Varanasi, 25th January 2024: The Archaeological Survey of India (ASI) has released a conclusive report stating that a substantial Hindu temple predated the construction of the existing Gyanvapi mosque in Varanasi. Advocate Vishnu Shankar Jain disclosed this information following the court’s provision of the report to the litigants involved in the Gyanvapi dispute, encompassing both Hindu and Muslim parties.
According to the ASI report, which conducted scientific studies, architectural examinations, and artifact analyses, it is affirmed that “there existed a Hindu temple prior to the construction of the existing structure (Gyanvapi mosque).” The report highlights the findings of Arabic-Persian inscriptions within the mosque, indicating its construction during the 20th regnal year of Aurangzeb (1667-77). It suggests that the pre-existing Hindu structure was potentially destroyed during Aurangzeb’s reign in the 17th century, with some parts being modified and incorporated into the present mosque.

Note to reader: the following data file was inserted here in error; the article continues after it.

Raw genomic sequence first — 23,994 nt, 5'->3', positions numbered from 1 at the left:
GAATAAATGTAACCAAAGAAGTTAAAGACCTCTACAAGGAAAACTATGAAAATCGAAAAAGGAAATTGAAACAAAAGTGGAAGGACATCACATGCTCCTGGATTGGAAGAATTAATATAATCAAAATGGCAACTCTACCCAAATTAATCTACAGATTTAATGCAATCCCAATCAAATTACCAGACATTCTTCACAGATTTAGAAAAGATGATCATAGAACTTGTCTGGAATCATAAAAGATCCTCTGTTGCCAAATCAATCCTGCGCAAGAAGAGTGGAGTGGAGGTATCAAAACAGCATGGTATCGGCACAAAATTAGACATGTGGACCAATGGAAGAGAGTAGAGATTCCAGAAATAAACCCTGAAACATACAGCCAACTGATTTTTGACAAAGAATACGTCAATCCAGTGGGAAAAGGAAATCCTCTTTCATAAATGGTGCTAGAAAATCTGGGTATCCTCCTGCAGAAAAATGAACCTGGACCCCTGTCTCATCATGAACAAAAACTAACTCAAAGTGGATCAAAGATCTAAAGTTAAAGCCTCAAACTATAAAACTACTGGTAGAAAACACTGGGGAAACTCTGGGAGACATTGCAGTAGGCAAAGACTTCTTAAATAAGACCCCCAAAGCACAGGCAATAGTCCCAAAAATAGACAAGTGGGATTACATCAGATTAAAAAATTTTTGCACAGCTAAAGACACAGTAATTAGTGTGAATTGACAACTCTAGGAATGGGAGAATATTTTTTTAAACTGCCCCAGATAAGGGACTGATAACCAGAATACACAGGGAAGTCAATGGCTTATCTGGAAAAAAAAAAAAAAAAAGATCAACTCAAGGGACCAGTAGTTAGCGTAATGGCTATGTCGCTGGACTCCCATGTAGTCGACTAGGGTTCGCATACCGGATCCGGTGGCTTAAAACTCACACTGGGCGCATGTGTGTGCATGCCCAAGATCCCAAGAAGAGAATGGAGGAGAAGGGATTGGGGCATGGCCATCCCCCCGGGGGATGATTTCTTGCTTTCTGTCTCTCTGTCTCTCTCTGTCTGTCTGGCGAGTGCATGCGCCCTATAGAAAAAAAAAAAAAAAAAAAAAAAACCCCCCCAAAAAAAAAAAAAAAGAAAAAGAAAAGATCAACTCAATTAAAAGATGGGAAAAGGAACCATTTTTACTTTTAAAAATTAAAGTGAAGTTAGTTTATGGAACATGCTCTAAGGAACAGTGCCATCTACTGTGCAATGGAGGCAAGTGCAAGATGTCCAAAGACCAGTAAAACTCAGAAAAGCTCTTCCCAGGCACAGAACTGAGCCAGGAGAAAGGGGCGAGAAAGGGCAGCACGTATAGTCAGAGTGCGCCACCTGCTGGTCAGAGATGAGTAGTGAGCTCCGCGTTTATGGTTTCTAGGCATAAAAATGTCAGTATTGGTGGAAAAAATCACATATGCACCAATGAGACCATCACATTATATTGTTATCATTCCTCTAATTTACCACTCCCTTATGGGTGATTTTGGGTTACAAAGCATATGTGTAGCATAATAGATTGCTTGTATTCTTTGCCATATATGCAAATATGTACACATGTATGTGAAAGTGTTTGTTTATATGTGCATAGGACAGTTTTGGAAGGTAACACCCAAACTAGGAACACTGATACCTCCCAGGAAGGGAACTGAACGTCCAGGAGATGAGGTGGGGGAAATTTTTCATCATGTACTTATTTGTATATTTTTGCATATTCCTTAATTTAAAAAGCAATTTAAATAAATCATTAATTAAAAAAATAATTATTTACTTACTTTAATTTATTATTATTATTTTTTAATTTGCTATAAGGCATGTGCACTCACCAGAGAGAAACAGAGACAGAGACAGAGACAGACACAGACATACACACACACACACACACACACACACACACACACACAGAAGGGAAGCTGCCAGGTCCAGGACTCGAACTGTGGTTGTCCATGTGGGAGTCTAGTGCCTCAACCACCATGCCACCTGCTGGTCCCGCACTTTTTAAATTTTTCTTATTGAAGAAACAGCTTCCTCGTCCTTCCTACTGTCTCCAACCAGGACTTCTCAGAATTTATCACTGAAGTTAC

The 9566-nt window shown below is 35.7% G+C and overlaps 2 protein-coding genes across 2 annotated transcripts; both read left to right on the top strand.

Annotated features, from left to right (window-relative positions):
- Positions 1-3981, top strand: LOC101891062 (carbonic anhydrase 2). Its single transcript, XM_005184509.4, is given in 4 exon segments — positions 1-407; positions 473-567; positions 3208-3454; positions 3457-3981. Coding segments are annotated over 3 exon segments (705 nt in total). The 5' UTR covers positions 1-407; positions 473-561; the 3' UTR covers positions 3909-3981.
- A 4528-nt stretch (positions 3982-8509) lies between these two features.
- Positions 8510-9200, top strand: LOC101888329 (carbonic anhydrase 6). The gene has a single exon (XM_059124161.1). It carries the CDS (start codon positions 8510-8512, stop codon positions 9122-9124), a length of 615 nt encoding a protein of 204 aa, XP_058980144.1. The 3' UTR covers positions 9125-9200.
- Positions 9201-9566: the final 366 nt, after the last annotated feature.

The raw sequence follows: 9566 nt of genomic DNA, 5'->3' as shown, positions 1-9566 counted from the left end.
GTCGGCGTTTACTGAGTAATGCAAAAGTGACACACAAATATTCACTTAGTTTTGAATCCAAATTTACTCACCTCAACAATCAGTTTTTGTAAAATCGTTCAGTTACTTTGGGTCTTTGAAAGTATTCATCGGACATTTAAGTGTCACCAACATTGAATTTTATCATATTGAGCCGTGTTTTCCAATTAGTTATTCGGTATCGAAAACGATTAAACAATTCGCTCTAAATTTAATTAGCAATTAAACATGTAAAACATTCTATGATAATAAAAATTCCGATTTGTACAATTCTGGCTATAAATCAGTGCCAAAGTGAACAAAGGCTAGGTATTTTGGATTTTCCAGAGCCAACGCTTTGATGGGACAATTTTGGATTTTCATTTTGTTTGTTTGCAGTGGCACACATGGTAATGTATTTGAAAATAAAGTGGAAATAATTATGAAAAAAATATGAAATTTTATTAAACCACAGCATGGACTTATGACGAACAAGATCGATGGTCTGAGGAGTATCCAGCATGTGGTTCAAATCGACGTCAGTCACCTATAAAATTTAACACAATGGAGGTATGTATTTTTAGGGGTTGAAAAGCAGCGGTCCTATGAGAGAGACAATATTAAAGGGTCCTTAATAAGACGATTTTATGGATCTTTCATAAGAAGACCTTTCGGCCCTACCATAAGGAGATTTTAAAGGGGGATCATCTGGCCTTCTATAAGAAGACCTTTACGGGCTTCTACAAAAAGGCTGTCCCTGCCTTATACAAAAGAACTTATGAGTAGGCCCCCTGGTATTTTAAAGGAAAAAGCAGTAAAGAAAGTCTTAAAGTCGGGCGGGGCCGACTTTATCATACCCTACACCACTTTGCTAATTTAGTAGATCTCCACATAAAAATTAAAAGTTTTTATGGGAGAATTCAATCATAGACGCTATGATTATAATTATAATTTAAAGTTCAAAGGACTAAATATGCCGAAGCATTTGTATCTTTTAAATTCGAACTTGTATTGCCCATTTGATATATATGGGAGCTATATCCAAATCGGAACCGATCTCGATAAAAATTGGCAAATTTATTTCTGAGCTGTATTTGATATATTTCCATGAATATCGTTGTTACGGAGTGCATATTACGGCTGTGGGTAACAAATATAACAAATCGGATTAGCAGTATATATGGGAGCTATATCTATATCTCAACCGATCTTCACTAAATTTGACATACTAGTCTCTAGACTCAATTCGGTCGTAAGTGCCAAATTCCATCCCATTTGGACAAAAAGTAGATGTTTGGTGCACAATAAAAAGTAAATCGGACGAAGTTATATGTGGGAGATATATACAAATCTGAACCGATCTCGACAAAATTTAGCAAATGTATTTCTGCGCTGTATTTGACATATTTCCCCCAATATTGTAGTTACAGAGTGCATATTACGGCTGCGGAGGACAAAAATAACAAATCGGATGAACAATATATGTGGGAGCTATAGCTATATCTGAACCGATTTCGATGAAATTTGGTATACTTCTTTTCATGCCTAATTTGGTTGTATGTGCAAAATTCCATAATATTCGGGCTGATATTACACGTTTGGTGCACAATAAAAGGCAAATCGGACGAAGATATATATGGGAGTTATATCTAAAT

The comprehensive survey documented various objects within the Gyanvapi mosque complex, including inscriptions, sculptures, coins, architectural fragments, pottery, and items made of terracotta, stone, metal, and glass. Objects requiring immediate attention received on-site treatment, and in compliance with court orders, these items were subsequently handed over to the district administration.
The scientific survey was initiated in July 2023 following a directive from the Varanasi district court. The court, responding to a plea questioning whether the mosque was constructed over a pre-existing Hindu temple, instructed the ASI to conduct an in-depth investigation at the Gyanvapi mosque property.
District and Sessions Judge A K Vishvesha oversaw the proceedings, emphasizing the need for a comprehensive examination to determine the historical context of the site.
The ASI’s findings add a significant layer to the ongoing Gyanvapi dispute, shedding light on the intricate history of the revered religious site in Varanasi.